According to the most recent census data, more than half of working-age Americans have no retirement savings at all, and most of those who do are drastically underfunded. Many of them might feel like they don’t have time to catch up — and who could blame them?
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It takes decades to build a nest egg that can outlast today’s long retirements, but there’s nothing to say you can’t sprint for a few stretches during the marathon.
The following stories are from real people who grew their retirement savings by leaps and bounds in a single year. Some made lifestyle changes. Others launched side hustles. Others found avenues in their careers and investments that allowed for major growth and rapid returns.
But all proved that with diligence, a plan and a little bit of luck, a lot can happen in a year.
Check out how much you should have in your retirement account at every stage of life.
A Real Estate Investor Does Well by Doing Good
For Joel Efosa, the pandemic proved to be a financial boom.
“In 2020, I remarkably increased my retirement savings in a matter of one year,” he said. “I started the year with a nest egg of approximately $200,000. By the end of the year, I managed to grow it to $450,000 — more than double what I started with.”
That year, he found a profitable niche in his career as a real estate investor. It’s right there in the name — Fire Cash Buyers in Norwalk, Connecticut.
“The key to my success was a strategic focus on undervalued, fire-damaged properties in areas with promising real estate projections,” he said. “Often overlooked by traditional investors, these properties provided a unique opportunity. My team and I would acquire these properties at a significant discount, invest in their restoration and then either sell or rent them out for a profit.”
It’s an unusual forte that doesn’t bring a lot of competitors, so Efosa hit his stride quickly.
“This approach not only generated substantial income,” he said, “but also created a positive impact on the community by revitalizing properties that otherwise would have been left to decay.”
A Mortgage Pro Gets Serious About Saving — and Gets a Side Hustle
Adam Garfield is the marketing director of a hair restoration company called HairBro.
He started last year with just $15,000 saved for retirement — but then he got serious about saving.
“Determined to make significant progress, I adopted a rigorous savings plan and cut down on unnecessary expenses,” Garfield said. “I created a budget and stuck to it religiously, allocating a large portion of my income to retirement savings.”
He leveraged his age and special IRS rules that incentivize saving in the run-up to retirement.
“To maximize my contributions, I took advantage of the catch-up contributions allowed for individuals over 50 years old,” he said. “This allowed me to contribute more than the standard annual limit to my retirement accounts, accelerating the growth of my nest egg.”
He also decided it was time to roll the dice on bets with longer odds than he was used to for their potential to deliver better gains.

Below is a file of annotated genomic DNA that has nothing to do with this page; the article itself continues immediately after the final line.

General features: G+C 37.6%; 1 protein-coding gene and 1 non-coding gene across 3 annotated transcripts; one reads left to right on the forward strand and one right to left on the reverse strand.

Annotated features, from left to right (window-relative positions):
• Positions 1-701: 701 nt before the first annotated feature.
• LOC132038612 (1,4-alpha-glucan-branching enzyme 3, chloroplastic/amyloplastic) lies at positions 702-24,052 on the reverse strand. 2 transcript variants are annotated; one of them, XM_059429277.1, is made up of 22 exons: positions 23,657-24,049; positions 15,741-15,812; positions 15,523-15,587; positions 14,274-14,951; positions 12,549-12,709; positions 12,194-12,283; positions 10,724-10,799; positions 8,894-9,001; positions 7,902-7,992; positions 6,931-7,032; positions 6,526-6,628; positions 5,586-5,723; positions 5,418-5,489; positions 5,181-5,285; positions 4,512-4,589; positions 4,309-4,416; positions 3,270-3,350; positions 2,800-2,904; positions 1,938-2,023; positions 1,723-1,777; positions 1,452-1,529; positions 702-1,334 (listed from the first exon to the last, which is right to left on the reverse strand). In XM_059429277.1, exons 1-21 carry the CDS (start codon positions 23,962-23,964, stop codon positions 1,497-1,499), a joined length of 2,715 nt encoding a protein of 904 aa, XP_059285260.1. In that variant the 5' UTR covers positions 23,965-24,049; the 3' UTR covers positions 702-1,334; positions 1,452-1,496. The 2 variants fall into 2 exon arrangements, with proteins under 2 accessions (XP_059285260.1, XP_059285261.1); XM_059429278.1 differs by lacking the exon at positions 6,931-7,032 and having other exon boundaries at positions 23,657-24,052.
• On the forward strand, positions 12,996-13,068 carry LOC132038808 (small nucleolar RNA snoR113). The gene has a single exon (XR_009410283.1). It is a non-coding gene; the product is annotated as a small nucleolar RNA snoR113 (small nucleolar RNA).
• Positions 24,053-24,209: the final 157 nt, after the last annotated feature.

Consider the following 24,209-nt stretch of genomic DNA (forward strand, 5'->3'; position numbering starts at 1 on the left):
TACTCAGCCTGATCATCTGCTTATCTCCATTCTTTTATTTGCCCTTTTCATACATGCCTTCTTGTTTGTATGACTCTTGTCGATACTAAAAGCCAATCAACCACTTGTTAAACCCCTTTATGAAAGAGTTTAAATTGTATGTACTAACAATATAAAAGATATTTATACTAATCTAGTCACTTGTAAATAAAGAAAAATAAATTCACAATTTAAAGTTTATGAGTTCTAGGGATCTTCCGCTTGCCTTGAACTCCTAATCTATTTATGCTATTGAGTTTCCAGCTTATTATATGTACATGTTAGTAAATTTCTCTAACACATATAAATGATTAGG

The gamble paid off.
“I also took a more aggressive investment approach, focusing on higher-risk, higher-reward opportunities,” said Garfield. “While this approach came with some volatility, it ultimately led to substantial gains in my portfolio.”
Additionally, he leveraged his skills and expertise to launch a small consulting business on the side — but he didn’t inflate his lifestyle when the new money started rolling in.
“The extra income from my consulting gigs was funneled directly into my retirement accounts, further boosting my savings,” he said.
By the end of the year, his retirement savings had grown to $35,000, representing an impressive 133% increase.
“My commitment to disciplined saving, catch-up contributions, strategic investments and additional income sources were the key factors that contributed to the substantial growth of my nest egg in just one year.”
A Mortgage Pro Adds 50% With a Few Smart Changes
George Rogers, a mortgage advisor at LendingLine, had about $20,000 in retirement savings a few years back, but he made some crucial adjustments that quickly built on that amount.
“I was able to grow my nest egg by over 50% in one year by making a few key changes,” Rogers said.
The first was increasing his 401(k) contributions.
“I was previously contributing 6% of my salary, but I increased that to 10%,” he said. “This simple change added an extra $2,000 to my retirement savings each year.”
The second was that he supplemented his pre-tax employer-based plan by opening an after-tax Roth IRA.
“I contributed $5,000 to my Roth IRA in the first year,” he said. “This investment grew by over 10% in the first year, thanks to the strong stock market.”
The third piece of the puzzle was switching to index funds, which cost less than mutual funds but mitigated the risk he was taking by picking individual stocks.
“Index funds are a low-cost, low-risk way to invest in the stock market,” Rogers said.
Finally, he tied it all together by making important changes to his spending habits.
“I started tracking my spending and found that I was spending more than I needed to on things like eating out and entertainment,” Rogers said. “I was able to cut back on my spending and save an extra $1,000 per year. By making these changes, I was able to grow my retirement savings by over 50% in one year. I’m on track to retire comfortably, thanks to these simple changes.”
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This article originally appeared on GOBankingRates.com: I Had Just $200K in Retirement Savings — Here’s How I Grew It to $450K a Year Later